By Bobby Ross Jr. | Religion Unplugged
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Like everybody alive then, I remember what I was doing the morning of Sept. 11, 2001.
At the time, I was religion editor for The Oklahoman, the metro daily in Oklahoma City. I was running a few minutes late that Tuesday because I stopped at Walmart to buy a new pair of cleats for a company softball team starting the fall season that night. As it turned out, we didn’t play.
As I flashed my company ID at the security guard outside the newspaper building, he asked if I’d heard about a plane crashing into the World Trade Center in New York. I had not. Minutes later, after I arrived in the ninth-floor newsroom, my colleagues and I watched on television as a second plane hit the twin towers. Almost immediately, ABC anchor Peter Jennings likened the attack to Pearl Harbor. That’s when I grasped the significance.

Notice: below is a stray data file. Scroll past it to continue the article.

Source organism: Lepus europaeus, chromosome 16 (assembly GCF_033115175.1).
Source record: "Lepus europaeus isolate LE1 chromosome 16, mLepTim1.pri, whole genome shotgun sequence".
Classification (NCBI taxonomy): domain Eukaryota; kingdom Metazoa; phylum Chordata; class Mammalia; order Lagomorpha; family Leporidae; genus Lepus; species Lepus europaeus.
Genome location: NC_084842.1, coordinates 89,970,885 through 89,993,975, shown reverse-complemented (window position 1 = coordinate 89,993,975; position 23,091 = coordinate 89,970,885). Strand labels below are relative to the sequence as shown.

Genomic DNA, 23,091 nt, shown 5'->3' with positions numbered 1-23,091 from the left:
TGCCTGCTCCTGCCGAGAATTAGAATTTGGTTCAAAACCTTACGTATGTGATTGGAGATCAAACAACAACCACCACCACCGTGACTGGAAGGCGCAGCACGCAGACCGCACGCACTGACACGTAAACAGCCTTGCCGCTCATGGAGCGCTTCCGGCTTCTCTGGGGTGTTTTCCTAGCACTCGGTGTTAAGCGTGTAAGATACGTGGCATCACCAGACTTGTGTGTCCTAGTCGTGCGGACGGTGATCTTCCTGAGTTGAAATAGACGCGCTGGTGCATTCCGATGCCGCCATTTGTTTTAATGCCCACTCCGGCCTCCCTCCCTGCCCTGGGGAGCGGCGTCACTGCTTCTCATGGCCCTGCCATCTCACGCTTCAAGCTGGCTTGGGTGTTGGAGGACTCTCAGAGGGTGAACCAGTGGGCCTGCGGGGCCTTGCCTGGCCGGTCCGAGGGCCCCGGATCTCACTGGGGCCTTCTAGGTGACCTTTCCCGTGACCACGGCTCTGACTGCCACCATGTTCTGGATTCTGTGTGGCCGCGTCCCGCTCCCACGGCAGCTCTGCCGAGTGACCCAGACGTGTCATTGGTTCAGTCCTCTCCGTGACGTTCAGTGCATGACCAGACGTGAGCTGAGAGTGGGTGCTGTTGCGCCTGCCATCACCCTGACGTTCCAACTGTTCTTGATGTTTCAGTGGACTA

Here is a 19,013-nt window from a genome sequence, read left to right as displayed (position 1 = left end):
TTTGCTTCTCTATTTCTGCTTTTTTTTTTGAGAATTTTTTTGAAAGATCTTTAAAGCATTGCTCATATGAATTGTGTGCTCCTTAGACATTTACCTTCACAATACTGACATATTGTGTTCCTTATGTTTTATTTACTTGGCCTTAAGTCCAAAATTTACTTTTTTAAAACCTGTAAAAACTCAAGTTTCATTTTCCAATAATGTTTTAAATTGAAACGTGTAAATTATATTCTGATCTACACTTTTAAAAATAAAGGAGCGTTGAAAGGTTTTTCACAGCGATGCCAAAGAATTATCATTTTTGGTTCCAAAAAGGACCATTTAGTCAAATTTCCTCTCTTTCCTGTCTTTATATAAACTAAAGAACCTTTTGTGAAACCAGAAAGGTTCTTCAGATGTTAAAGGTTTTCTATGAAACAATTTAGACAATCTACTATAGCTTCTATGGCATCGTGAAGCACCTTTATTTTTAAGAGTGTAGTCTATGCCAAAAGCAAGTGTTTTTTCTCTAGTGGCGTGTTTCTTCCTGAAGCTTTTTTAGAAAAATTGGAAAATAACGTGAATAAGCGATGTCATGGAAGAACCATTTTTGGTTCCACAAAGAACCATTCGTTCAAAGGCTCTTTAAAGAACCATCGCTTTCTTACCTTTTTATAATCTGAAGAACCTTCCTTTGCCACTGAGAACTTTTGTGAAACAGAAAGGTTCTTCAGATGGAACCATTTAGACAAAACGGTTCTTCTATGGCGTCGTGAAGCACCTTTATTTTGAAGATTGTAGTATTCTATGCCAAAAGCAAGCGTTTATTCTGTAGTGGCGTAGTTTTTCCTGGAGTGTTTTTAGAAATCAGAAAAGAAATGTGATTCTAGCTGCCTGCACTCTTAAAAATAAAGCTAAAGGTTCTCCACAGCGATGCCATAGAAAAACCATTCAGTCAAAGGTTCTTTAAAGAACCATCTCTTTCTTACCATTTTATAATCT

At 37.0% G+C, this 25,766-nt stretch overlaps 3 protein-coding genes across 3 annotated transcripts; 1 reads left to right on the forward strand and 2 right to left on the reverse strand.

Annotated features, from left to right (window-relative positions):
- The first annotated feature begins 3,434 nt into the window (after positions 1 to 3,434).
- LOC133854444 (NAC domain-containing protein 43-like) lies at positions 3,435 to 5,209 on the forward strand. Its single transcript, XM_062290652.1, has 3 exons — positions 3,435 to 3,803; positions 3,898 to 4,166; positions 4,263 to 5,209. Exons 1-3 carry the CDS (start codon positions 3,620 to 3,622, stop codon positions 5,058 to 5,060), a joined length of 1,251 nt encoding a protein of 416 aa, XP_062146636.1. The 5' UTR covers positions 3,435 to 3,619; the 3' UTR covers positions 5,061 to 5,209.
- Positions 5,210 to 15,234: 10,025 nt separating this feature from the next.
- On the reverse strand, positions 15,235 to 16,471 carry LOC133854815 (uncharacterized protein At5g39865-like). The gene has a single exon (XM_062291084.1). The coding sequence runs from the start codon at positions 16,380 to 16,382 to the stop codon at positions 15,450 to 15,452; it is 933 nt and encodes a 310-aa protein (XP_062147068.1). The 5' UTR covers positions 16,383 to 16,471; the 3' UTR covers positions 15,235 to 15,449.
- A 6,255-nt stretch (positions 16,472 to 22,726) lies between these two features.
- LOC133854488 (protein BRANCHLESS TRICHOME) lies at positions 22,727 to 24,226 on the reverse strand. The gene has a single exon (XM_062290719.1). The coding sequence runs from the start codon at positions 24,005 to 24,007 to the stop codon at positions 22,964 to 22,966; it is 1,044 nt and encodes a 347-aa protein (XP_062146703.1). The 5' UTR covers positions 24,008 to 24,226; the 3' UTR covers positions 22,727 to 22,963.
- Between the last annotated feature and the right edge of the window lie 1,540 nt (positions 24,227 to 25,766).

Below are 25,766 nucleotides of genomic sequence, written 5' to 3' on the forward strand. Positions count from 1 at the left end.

The rest of that day is a blur. Like my reporter colleagues all over the nation, I immediately put aside any personal feelings and operated on journalistic adrenaline. I wrote four bylined stories for the next day’s paper: one on the religious community’s response, one on Muslim fears of a backlash, one on Oklahoma City bombing victims’ reactions and one on an eyewitness account by an Oklahoma professor’s daughter.
Like many (most?) Americans, I tossed and turned that night.
Twenty years later, faith remains a big part of the story.
This column appears in the online magazine Religion Unplugged.